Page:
TPS: What Is Temporary Protected Status?
Am I Eligible for TPS?
Temporary protected status (TPS) is a life-saving temporary immigration solution designed to help people who cannot return to their home country.
If granted a TPS designation, foreign nationals such as Haitians, Hondurans, and Salvadorans can stay in the United States for an extended period of time until it’s safe for them to return home. Here’s what you need to know about how TPS works and how to apply for TPS.
What Is Temporary Protected Status?
Created by the U.S. Congress in the Immigration Act of 1990, temporary protected status acts like a long-term non-immigrant visa for people affected by certain circumstances. TPS beneficiaries can live in the United States in a way that’s similar to how documented immigrants live for the duration of their TPS status. TPS holders are authorized to work and can even obtain permission to travel outside the U.S. and return.
What Are the Benefits of Temporary Protected Status?
Temporary protected status offers many of the same benefits as an immigrant visa, but the benefits come with an expiration date.
The most significant benefit of TPS is your safety. TPS holders won’t have to return to a dangerous or hostile environment. TPS is designed to save the lives of people impacted by emergencies, unrest, or violence.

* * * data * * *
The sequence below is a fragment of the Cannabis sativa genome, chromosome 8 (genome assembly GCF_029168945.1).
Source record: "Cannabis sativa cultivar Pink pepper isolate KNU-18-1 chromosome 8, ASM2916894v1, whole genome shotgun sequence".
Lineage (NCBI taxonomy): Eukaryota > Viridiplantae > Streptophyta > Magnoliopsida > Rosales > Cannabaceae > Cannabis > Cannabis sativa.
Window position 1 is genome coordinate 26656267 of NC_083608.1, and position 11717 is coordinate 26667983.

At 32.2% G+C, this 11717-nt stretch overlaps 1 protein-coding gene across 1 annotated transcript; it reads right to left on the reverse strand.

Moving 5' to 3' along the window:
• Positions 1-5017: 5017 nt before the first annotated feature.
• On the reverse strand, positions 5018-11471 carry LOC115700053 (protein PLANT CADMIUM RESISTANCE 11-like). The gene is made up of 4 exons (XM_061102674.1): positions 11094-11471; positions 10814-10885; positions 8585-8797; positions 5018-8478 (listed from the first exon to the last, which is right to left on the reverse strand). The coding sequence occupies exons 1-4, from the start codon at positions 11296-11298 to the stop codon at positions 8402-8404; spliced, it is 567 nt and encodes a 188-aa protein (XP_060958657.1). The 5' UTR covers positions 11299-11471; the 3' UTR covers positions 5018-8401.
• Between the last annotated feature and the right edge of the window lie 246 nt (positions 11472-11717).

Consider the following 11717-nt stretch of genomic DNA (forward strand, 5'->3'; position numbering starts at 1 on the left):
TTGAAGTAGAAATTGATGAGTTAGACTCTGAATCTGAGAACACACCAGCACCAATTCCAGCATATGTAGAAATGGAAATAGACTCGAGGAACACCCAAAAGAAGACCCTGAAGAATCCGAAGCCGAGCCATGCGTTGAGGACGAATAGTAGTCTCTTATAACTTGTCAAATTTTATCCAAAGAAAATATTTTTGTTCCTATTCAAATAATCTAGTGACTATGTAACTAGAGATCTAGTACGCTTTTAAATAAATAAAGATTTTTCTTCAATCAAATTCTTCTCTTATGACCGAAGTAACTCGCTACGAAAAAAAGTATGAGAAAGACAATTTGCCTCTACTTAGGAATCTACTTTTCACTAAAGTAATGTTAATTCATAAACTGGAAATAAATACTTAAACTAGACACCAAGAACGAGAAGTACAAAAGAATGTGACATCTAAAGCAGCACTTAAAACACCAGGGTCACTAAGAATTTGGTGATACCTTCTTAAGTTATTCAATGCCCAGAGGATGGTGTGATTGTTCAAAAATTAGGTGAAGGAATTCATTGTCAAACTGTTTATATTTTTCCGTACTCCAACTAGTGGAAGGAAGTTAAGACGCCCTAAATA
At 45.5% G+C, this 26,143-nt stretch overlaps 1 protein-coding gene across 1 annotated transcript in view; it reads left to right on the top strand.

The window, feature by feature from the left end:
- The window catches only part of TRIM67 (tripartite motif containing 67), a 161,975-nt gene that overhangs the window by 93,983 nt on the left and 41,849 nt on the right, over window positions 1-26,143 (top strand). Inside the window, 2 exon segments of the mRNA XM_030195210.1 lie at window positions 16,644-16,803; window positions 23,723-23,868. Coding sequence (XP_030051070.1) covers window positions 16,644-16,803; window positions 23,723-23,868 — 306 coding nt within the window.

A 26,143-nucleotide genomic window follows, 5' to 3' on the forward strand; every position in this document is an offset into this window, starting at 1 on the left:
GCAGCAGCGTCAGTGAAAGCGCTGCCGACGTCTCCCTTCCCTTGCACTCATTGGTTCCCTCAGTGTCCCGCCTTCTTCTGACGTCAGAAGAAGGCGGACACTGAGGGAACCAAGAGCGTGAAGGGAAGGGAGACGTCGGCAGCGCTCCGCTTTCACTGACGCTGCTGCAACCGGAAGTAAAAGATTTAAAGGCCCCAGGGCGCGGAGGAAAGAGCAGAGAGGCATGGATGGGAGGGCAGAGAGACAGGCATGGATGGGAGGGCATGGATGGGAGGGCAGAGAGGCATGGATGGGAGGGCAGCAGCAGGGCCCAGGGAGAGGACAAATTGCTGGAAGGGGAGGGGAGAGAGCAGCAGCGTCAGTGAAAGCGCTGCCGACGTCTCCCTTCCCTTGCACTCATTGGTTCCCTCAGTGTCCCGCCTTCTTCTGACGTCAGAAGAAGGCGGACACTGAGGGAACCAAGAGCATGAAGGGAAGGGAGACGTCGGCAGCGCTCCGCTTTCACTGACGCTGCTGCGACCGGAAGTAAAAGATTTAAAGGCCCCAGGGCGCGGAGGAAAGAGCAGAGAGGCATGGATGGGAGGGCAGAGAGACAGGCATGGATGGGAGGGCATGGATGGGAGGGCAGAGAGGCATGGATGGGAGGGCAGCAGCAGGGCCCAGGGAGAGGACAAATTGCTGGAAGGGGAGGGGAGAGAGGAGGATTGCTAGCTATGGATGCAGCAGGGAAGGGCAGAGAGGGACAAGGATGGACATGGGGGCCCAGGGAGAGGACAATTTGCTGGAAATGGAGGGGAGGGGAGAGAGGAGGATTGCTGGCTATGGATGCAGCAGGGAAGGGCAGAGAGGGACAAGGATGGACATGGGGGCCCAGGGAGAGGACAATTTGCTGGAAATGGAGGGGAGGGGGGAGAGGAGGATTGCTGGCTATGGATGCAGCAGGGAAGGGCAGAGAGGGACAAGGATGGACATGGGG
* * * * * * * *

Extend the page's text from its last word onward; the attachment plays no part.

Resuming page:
You Cannot Be Deported
Recipients of TPS cannot face deportation back to their home country as long as they continue to follow the law and keep their TPS registration current. You cannot be detained by the Department of Homeland Security (DHS) in relation to your immigration status unless you pose a danger to the public or national security.
You’re Allowed To Work in the United States
TPS can be granted long-term. During that time, you’ll need to be able to support yourself. Recipients of TPS can be issued an Employment Authorization Document (EAD), also known as a work permit. As soon as you have work authorization, you’re allowed to apply for jobs and work within the United States.
Why Is Temporary Protected Status Given?
Registration for temporary protected status will open up for foreign nationals from countries where U.S. Citizenship and Immigration Services(USCIS) recognizes urgent circumstances and temporary conditions that have a significant impact on human safety and human rights.
Victims of Violent Conflicts